The UK’s Preventing Sexual Violence in Conflict Initiative

A flagship government programme to tackle sexual violence in conflict zones risked letting survivors down due to a lack of senior leadership, poor strategy, and cuts in funding.

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9 Jan 2020
ICAI amber/red score
Lead commissioner
Tamsyn Barton
Women and girls
Related documents
Government response
Literature review
Approach paper

Relevant Sustainable Development Goals

  • Sustainable Development Goal 5: Gender equality

Sexual violence is a common feature of most modern armed conflicts, with devastating and life-changing impact on survivors and their communities.

The UK government has been at the forefront of efforts to galvanise support for an international campaign to reduce and prevent conflict-related sexual violence. In 2012, it launched the Preventing Sexual Violence in Conflict Initiative (PSVI), championed by the then-Foreign Secretary, Lord Hague, and the Special Envoy to the UN High Commissioner for Refugees, Angelina Jolie. In 2014, as part of the initiative, the UK hosted the high-profile – and first ever – Global Summit to End Sexual Violence in Conflict.

The aim of this ICAI review is to assess PSVI activities since the 2014 Global Summit, and to investigate how the UK government has followed up on its commitments and ambitions on preventing sexual violence, supporting survivors and promoting justice and accountability. The cross-departmental initiative is led by the Foreign and Commonwealth Office with contributions from the Department for International Development and the Ministry of Defence.

This review assesses the relevance and effectiveness of the PSVI portfolio, focusing on global as well as country-specific programming, along with the initiative’s approach to learning. It explores what progress has been made on the commitments to reduce stigma for survivors, to increase justice and accountability, and to increase preventative efforts since the 2014 Global Summit.

A separate, smaller review of the government’s efforts to tackle sexual exploitation and abuse (SEA) in peacekeeping, which is addressed through a different set of teams and policies, will be published in due course.


  • The PSVI has contributed to making the UK a leading voice in the international effort to address conflict-related sexual violence, especially through its influencing work – but the government’s level of effort and activities are not commensurate with the objectives and pledges set out at the 2014 Global Summit.
  • Interventions centred on the International Protocol on the Documentation and Investigation of Sexual Violence in Conflict – the main achievement of the initiative – have created a lasting impact, and the initiative has funded partners with strong local ties who are meeting their stated output objectives.
  • The initiative lacks a clear strategy and overall vision to guide its activities, and the lack of a shared understanding of the problem has inhibited cross-departmental collaboration on addressing conflict-related sexual violence.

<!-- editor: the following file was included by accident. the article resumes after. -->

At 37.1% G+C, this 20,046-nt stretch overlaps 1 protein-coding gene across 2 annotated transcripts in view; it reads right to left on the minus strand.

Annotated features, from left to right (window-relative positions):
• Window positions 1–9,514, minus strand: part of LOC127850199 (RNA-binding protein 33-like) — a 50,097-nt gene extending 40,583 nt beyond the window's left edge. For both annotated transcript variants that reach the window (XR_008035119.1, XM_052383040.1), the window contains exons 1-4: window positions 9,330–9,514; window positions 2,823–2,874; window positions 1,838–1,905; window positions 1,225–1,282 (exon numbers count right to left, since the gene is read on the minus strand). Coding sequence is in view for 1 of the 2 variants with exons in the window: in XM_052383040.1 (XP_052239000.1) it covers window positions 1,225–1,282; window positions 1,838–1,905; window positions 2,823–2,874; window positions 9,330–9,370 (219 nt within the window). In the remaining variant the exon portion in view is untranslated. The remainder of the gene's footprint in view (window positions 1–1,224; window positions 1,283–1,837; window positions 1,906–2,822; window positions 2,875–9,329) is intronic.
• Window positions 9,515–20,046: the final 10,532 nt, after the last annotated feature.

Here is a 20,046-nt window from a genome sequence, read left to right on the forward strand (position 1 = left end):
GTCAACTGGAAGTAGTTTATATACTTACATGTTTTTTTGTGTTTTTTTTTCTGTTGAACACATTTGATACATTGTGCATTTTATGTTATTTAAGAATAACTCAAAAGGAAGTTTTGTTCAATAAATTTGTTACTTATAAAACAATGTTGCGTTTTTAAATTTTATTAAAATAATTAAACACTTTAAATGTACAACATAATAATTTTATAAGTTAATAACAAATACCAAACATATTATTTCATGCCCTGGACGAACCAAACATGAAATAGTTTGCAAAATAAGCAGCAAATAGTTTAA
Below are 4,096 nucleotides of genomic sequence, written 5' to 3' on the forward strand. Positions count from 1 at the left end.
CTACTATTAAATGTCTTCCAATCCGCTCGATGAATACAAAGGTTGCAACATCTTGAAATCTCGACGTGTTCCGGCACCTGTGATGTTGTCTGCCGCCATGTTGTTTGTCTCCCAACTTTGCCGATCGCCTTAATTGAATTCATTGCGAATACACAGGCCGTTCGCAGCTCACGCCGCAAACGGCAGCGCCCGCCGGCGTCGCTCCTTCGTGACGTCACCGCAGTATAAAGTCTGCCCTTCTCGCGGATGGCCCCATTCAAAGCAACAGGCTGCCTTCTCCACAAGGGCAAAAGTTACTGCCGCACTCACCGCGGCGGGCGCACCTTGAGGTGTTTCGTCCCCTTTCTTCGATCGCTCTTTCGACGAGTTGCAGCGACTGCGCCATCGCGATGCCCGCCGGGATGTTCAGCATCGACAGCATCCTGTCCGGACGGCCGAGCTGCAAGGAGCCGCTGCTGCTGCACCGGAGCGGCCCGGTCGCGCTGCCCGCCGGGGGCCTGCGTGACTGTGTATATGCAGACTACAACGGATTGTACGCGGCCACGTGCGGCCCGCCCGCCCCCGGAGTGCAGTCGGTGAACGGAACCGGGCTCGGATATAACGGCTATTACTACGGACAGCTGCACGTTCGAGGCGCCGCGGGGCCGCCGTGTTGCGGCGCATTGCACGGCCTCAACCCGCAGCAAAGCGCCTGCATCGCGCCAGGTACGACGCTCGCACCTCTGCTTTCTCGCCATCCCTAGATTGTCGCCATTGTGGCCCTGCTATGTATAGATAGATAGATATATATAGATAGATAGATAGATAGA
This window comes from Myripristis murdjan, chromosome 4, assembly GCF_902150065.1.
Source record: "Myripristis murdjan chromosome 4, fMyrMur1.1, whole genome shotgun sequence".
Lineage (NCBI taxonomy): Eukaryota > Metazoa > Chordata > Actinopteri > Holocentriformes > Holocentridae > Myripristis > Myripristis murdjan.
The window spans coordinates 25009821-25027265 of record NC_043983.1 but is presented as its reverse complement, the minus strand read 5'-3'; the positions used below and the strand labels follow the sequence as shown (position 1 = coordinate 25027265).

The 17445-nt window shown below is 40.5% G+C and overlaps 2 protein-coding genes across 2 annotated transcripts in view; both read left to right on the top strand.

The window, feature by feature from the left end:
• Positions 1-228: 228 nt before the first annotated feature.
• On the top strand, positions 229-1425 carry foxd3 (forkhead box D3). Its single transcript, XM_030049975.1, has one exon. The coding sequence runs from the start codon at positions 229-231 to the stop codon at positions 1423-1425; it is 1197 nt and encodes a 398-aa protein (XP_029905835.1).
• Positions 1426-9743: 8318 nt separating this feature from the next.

• There is little monitoring and reporting on how outputs translate into lasting outcomes, making it difficult to assess the effectiveness of interventions.
  • The FCO’s one-year funding cycle has restricted the initiative’s ability to address deep-rooted issues and has negatively impacted programme effectiveness.
  • The Initiative lacks robust mechanisms to ensure that survivors are meaningfully included in the choice, design, and implementation of projects and that the principle of ‘survivor wellbeing’ guides all activities. The PSVI team has no oversight of funding and weak staff capacity is undermining the impact of the Initiative.
  • Little attempt has been made to generate evidence despite a global lack of it, and there is no learning strategy for the Initiative. PSVI funding does not demand that evidence is applied in the design of projects, or that projects should have a learning or evidence-gathering component.
  • The PSVI teams in country and in London could play a stronger convening role: there is a clear demand for learning and sharing between implementing partners, across country teams, and with other donors.


  1. The UK government should ensure that the important issue of preventing sexual violence in conflict is given an institutional home which enables both full oversight and direction, while also maximising the particular strengths and contributions of each participating department.
  2. The UK government should ensure that its programming activities on preventing sexual violence in conflict are embedded within a structure which supports effective design, monitoring and evaluation, and enables long-term impact.
  3. The UK government should ensure that its work on preventing conflict-related sexual violence is founded on survivor-led design, which has clear protocols in place founded in ‘do no harm’ principles.
  4. The UK government should build a systematic learning process into its programming to support the generation of evidence of what works in addressing conflict-related sexual violence and ensure effective dissemination and uptake across its portfolio of activities.

Watch ICAI’s chief commissioner introducing the review:

Government response

The government publishes a response to all ICAI reviews. The government response is available to read online.

International Development Committee

Parliament’s International Development Committee (IDC), or its ICAI sub-committee, hold hearings on all ICAI reviews. The IDC hearing for this review is available to watch online.